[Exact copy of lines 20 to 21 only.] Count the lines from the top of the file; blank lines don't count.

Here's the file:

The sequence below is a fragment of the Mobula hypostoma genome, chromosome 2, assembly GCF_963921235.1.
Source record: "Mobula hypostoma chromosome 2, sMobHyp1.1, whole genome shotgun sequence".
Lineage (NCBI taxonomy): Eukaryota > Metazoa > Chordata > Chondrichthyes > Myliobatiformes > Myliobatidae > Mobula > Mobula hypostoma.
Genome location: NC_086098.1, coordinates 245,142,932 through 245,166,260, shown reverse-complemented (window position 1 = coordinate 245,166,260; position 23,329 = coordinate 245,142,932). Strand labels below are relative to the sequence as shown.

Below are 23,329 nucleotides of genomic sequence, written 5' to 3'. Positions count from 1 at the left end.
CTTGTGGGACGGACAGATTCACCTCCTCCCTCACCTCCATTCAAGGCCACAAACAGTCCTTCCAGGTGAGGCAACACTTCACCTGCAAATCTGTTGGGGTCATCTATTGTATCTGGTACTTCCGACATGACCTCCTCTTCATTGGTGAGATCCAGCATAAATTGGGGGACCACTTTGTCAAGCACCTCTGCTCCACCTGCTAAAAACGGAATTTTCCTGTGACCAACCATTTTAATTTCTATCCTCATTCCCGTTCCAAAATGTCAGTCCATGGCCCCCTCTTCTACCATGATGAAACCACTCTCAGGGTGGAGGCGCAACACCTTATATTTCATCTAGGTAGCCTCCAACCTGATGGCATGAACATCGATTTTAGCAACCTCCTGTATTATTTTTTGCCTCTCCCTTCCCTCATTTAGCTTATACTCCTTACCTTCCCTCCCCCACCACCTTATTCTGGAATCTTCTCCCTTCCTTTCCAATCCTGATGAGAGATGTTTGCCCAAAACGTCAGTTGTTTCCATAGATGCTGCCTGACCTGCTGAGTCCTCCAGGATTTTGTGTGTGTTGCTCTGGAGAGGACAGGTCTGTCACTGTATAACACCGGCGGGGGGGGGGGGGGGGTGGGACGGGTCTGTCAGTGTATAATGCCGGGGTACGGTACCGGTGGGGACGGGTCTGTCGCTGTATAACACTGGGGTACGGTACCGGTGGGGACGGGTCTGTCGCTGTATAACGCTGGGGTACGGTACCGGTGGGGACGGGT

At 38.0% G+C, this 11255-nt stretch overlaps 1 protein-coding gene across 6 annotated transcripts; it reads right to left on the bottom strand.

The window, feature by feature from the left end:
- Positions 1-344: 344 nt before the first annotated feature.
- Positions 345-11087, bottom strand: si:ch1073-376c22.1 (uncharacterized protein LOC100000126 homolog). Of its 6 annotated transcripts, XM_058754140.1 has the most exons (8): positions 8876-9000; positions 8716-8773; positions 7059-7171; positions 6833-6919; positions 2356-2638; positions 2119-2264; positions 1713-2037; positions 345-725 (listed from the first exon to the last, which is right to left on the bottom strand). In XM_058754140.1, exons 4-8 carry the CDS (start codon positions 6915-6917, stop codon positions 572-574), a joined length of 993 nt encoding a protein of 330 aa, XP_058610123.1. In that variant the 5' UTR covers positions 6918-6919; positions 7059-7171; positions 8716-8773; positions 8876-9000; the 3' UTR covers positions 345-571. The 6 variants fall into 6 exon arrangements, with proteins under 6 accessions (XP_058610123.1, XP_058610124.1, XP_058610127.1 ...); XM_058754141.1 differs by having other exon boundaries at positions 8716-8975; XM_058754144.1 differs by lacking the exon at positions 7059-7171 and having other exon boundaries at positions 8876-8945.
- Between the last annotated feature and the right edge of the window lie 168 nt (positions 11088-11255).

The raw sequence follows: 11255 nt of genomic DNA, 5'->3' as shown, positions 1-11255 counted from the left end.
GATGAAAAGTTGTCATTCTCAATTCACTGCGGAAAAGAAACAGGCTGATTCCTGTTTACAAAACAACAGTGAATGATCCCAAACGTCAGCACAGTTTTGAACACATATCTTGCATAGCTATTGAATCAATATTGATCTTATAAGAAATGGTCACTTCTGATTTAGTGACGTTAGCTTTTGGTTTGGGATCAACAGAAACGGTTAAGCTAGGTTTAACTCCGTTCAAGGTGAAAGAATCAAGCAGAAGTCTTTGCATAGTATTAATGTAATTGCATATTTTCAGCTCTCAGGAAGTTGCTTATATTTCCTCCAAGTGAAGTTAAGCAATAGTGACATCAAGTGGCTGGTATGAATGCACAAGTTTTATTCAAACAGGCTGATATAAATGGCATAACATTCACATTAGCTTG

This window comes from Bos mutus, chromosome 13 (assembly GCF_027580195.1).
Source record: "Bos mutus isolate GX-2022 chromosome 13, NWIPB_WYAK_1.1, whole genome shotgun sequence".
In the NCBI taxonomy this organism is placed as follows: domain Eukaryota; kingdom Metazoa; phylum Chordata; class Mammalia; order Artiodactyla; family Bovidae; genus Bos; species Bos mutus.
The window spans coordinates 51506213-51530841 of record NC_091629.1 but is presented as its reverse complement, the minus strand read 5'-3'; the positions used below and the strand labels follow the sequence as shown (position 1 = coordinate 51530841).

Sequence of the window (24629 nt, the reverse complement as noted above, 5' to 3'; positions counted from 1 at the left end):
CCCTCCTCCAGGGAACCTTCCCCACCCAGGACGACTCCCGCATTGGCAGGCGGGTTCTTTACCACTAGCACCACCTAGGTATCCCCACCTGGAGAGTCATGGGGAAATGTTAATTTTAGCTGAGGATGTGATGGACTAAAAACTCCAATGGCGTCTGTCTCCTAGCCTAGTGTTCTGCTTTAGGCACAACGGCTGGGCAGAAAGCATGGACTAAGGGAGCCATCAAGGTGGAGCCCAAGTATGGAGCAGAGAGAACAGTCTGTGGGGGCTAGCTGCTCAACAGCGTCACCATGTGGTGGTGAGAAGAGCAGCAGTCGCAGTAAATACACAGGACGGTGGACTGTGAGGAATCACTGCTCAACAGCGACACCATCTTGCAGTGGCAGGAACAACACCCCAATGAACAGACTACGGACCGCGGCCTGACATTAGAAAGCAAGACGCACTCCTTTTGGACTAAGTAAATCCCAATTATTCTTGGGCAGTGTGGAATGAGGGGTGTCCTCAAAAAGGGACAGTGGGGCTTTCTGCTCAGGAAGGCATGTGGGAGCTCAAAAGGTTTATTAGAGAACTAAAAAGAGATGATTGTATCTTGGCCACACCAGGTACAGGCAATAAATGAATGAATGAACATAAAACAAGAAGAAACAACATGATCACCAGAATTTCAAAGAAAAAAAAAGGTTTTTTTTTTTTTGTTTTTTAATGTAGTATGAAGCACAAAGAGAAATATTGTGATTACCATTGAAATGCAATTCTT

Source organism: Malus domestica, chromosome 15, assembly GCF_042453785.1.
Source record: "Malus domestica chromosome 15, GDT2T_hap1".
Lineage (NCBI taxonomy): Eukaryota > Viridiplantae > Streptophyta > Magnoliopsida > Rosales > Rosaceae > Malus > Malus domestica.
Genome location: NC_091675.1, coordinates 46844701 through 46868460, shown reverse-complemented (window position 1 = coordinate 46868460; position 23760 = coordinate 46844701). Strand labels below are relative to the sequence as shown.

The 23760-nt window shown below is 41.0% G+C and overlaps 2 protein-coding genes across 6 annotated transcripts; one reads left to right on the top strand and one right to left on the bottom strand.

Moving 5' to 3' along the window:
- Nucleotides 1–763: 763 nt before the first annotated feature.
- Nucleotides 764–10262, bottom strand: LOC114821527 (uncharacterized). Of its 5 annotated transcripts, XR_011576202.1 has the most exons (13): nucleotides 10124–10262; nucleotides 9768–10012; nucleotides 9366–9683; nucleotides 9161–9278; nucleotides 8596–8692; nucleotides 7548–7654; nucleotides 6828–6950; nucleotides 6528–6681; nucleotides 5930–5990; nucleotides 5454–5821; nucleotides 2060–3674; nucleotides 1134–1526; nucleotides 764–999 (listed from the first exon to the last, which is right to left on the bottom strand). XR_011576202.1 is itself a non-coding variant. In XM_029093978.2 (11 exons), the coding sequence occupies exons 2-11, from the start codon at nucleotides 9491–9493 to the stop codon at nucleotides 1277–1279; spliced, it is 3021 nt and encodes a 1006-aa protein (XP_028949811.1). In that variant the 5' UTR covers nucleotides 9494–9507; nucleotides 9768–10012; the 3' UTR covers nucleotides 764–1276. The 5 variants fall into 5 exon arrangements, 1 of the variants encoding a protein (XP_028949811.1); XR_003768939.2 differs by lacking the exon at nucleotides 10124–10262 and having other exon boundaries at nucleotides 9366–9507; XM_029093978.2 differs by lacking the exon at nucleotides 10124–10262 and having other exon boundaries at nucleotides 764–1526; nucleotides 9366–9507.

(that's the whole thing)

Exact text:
Source organism: Malus domestica, chromosome 15, assembly GCF_042453785.1.
Source record: "Malus domestica chromosome 15, GDT2T_hap1".